Stephanie Howerton and Jenny de Venegas were sitting by each other at an art event in the spring of 2016. The two artists had been showcasing their wares and shows and boutiques for 10 years. The ladies were both Weber County residents and talked about how fun it would be to have their own store where they could showcase their favorite artists along with their own work. Six months later they opened the Local Artisan Collective.

Located at 2371 Kiesel Avenue in the heart of The Junction, the store offers a large variety of local art, art classes and special artist showcases. “The Local Artisan Collective mission is to create a beautiful community space for local Weber artisans. We showcase artisans' and crafters' work that is handcrafted by people that live or work in Weber County,” Howerton said.

Their other idea behind the shop was to make it affordable to create or buy beautiful artwork.

“Customers will find one of kind items that are made locally by people that live or work in Weber County. We have items that sell at 50¢ all the way up to over $1,000. We want to have a price point for every budget and every need,” Howerton noted.

But it’s not just about the shopping. There are a bevy of classes to choose from and that list is growing by the month. They offer classes which deal with leatherworking, silversmithing, copper cuff bracelets, silver rings, clothes plant dye, beading, glassblowing, fashion, rock painting, vinyl, crochet, nature journaling, water coloring, building fairy gardens and so much more.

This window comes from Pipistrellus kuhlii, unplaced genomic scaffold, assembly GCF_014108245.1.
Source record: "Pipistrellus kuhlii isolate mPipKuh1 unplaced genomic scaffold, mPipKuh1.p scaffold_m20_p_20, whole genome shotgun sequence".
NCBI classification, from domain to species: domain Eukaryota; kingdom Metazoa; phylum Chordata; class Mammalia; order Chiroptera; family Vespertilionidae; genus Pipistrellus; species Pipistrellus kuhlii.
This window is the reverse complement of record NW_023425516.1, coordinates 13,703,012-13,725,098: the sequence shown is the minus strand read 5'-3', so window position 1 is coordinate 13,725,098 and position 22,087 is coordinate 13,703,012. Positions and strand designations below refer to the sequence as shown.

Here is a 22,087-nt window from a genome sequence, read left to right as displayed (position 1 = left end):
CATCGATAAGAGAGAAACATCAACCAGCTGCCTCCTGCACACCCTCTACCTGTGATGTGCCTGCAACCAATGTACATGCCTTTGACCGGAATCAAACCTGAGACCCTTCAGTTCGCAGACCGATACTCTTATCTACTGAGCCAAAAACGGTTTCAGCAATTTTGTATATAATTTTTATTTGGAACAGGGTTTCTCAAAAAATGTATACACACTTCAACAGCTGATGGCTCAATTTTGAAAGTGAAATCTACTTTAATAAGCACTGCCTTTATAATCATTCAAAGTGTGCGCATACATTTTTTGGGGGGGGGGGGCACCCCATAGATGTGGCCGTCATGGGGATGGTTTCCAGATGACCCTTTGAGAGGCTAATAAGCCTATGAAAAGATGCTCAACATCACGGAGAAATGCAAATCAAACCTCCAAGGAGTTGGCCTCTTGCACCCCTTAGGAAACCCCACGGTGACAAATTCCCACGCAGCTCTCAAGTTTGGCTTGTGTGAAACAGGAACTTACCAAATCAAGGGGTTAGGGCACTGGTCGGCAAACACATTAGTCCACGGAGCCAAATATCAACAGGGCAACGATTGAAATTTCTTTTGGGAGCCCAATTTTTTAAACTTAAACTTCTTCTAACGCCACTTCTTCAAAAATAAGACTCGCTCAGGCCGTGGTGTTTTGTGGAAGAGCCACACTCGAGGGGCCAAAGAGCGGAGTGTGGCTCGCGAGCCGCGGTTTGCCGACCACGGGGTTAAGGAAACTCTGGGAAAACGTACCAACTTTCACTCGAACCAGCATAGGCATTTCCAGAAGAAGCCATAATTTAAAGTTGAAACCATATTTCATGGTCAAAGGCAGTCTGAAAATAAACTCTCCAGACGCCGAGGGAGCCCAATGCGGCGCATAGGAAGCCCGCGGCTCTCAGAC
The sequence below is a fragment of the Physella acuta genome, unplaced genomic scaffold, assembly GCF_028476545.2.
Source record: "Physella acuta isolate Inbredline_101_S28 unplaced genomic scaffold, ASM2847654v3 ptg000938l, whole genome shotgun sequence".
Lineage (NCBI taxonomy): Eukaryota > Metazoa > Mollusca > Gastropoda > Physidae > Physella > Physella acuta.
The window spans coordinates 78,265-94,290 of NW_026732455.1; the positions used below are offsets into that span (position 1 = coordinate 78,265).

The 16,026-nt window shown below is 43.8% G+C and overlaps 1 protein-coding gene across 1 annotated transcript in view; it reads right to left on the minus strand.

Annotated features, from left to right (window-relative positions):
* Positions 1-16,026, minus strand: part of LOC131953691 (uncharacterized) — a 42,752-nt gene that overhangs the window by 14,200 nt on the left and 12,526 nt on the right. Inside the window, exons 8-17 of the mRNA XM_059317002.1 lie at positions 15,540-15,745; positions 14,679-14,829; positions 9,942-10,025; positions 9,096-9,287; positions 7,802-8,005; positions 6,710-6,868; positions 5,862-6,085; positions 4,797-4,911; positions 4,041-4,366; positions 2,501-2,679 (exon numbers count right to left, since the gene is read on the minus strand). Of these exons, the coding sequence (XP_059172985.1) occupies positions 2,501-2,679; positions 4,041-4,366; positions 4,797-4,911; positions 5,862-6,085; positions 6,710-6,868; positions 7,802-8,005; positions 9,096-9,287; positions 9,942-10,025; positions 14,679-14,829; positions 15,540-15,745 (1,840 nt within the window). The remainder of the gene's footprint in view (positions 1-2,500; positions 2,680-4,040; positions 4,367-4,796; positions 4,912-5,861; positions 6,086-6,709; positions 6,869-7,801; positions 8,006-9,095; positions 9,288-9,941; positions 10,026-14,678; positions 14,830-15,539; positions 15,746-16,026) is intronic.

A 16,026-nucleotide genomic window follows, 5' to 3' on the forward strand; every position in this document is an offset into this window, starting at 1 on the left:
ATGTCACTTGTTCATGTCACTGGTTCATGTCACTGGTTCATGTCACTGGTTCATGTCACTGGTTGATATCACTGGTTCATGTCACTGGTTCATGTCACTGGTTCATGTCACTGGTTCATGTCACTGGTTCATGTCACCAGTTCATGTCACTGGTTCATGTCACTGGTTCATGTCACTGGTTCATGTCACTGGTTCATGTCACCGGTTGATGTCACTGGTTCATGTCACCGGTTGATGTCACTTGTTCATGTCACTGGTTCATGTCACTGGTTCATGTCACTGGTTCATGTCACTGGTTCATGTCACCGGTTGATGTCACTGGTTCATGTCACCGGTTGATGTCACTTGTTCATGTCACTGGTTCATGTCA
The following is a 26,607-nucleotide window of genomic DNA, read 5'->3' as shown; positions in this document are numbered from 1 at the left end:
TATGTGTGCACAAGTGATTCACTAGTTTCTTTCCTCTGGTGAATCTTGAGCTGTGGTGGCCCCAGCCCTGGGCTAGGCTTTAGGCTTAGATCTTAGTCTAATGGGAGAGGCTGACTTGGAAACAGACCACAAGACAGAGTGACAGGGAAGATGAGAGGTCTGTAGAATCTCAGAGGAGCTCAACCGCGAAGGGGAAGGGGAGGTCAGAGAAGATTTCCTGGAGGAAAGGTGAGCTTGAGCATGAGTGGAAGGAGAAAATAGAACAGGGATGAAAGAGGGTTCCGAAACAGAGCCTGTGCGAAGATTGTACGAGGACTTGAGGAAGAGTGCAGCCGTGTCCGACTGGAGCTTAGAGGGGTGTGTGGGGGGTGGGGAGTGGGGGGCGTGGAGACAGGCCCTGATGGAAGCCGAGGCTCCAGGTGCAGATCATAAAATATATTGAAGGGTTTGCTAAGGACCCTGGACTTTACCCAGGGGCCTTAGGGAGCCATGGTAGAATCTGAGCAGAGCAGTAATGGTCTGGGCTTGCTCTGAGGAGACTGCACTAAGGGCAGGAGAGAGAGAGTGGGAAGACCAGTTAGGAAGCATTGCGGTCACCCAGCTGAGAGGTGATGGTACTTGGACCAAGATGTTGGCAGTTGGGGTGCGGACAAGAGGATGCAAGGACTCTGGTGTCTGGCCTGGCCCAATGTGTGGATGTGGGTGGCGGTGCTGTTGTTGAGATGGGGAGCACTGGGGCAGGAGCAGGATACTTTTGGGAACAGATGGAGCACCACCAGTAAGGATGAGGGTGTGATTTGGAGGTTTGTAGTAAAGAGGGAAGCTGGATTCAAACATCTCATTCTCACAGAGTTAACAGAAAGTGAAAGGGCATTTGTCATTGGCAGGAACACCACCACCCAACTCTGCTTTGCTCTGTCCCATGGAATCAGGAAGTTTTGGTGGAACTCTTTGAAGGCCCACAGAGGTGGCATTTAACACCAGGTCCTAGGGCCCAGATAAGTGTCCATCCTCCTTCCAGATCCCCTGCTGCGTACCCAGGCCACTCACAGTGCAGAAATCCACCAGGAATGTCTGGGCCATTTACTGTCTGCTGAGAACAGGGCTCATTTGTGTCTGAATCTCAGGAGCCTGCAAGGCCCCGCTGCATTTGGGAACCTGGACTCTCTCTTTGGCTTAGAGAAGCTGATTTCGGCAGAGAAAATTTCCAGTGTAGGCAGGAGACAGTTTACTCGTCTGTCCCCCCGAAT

Howerton said they are always open to new artists and what they can offer. Class price range varies between $5 and $170, depending on the type of class and materials involved. “We want to make art accessible to everyone, so we do have scholarships available to help people pay for classes,” Howerton said.

Both Howerton and de Venegas have day jobs, too. Howerton has a clothing line, Our Children’s Earth, that she runs out of her home and sells in the shop. De Venegas teaches shop at Highland Junior High School. Howerton has four children and de Venegas has one child. For those reasons, sometimes it’s a juggling act, but Howerton said the artists can help out in the store and it works well.

“As a collective, we all work together to make the store work. Artists can be members of the collective where they help run the store and are in the decision-making discussions,” Howerton said. The process has been working well and the response from the community has been extremely supportive. Howerton’s 12-year-old son Mason has even been able to teach a hydro-dipping gun class.

“We love supporting artists to be successful and giving them an affordable place where they can have an art studio, teach classes and sell their creations,” she added.

They just held a VIP artist event where four artists held a workshop of sorts, talking about their craft and showing what they do and answering questions. Those at the event were able to purchase the newest designs before the general public. Demand was great for the event, so Howerton hopes to be able to have more in the future.

The shop is set up to be very accessible for children as well with a children’s corner for children to create art while parents shop or just to have some art exploration. Because the owners are moms, they see the importance of kids and art.